George Washington Plunkitt, was one of the powers of Tammany Hall in the late 19th century. Plunkitt was born in a shantytown called Nanny Goat Hill and died wealthy and renowned. Tammany Hall, the name of a civic society, controlled the Democratic Party in New York city. They knew how to get power and hold on to it by getting people to vote for their candidates. Political power leads to personal wealth. Tammany governed NY from 1854 to 1934. The New Deal reforms of welfare and public housing socialized the benefits that had come from the patrons of Tammany Hall.
The `Introduction’ by Arthur Mann is faulty. Mann claims “no room for machines” any good history book will tell how churches or other organizations controlled or influenced local municipal elections earlier. Ruling classes reflect the reality that the many can be influenced be the few through advertising or other propaganda. Most people in a church are influenced by their preacher, and those in a tavern can be influenced by an orator who tells them what they want to hear. The alternative is rule by an aristocracy or corporation through attorneys who act against the people to benefit the rulers.
Professional politicians exist on state and federal level since Washington’s time. Do they control the educational system to teach students to accept this and distrust challengers? The bias against Tammany Hall came from the wealthy gentry who were defeated by upstart who best served popular opinion. Tammany Hall educated millions of immigrants about representative government. Plunkitt the politician introduced bills to create parks, the Washington Bridge, additions to the Museum of Natural History, and many important public improvements.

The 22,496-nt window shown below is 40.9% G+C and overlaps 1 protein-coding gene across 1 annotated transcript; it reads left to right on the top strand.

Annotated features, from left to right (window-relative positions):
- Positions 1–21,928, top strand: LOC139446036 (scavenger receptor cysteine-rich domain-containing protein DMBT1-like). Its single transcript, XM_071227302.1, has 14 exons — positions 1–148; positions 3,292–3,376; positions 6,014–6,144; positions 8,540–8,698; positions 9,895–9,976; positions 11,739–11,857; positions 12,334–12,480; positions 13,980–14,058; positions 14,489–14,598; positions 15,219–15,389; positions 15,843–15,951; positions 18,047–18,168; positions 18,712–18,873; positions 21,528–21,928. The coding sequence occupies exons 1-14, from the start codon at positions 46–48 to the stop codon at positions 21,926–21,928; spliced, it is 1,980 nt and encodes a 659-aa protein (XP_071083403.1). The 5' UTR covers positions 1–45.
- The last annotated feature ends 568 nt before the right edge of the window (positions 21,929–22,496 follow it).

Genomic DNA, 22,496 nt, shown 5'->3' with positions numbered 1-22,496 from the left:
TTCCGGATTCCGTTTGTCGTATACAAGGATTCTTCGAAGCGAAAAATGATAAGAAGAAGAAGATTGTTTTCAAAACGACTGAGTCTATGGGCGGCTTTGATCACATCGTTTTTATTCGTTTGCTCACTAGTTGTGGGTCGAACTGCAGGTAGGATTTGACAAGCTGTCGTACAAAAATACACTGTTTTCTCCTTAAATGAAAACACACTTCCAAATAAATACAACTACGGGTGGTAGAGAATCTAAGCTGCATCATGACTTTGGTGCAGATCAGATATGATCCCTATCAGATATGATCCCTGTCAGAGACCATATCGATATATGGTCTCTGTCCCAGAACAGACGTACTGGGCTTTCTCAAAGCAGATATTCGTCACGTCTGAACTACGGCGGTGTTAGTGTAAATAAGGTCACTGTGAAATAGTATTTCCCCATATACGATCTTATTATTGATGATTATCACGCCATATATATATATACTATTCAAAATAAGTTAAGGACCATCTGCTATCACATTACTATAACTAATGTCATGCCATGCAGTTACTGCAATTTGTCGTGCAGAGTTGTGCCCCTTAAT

Did Plunkitt’s business benefit from this? Every public improvement benefits some business, directly or indirectly. Else we would have dirt roads and no sewers as in many rural areas today. The problem comes from unneeded improvements (“graft jobs”) where tax money is spent to benefit the few. Plunkitt explains what is usually censored in the press, or distorted for special interests. Politics is a regular business that needs experienced people. Plunkitt seldom discusses political issues but only the benefits of government.
Plunkitt complains that New York is taxed to provide benefits to the rest of the state. Each political party cooperates with the other. Civil Service was created to undermine the political parties and their organizations. It makes them dependent on corporate support to this day. Municipal ownership of utilities would benefit a city . Plunkitt compares a political organization to churches; both need money to exist. A candidate for office needs money for campaign expenses. That still goes on even if a candidate gets the money from others.
A successful politician, like a saloon owner, does not drink. Political bosses prevent turmoil and squabbles. They are opposed by those who wish to gain their power. High taxes on saloon keepers creates lower-cost competition from “bucket-shops” that sell bootleg whiskey. Prohibition, which was supposed to reduce crime and increase prosperity, did just the reverse. This brief classic of street wise politics was published in 1905 after first appearing as a series of newspaper stories. George Washington Plunkitt was a sort of middle manager of one of the greatest political machines in U. S. history, Tammany Hall, which held power in New York City for much of the period between the Civil War and the 1930s. Most of its men died rich; a few spent their last years in jail. Plunkitt was one of the smarter and luckier ones. And he’s remembered today by historians because he was the only one who talked, openly and on the record, to a reporter from the “New York Evening Post” named Riordan, about how to get and keep power. Riordan published Plunkitt’s musings from his “office”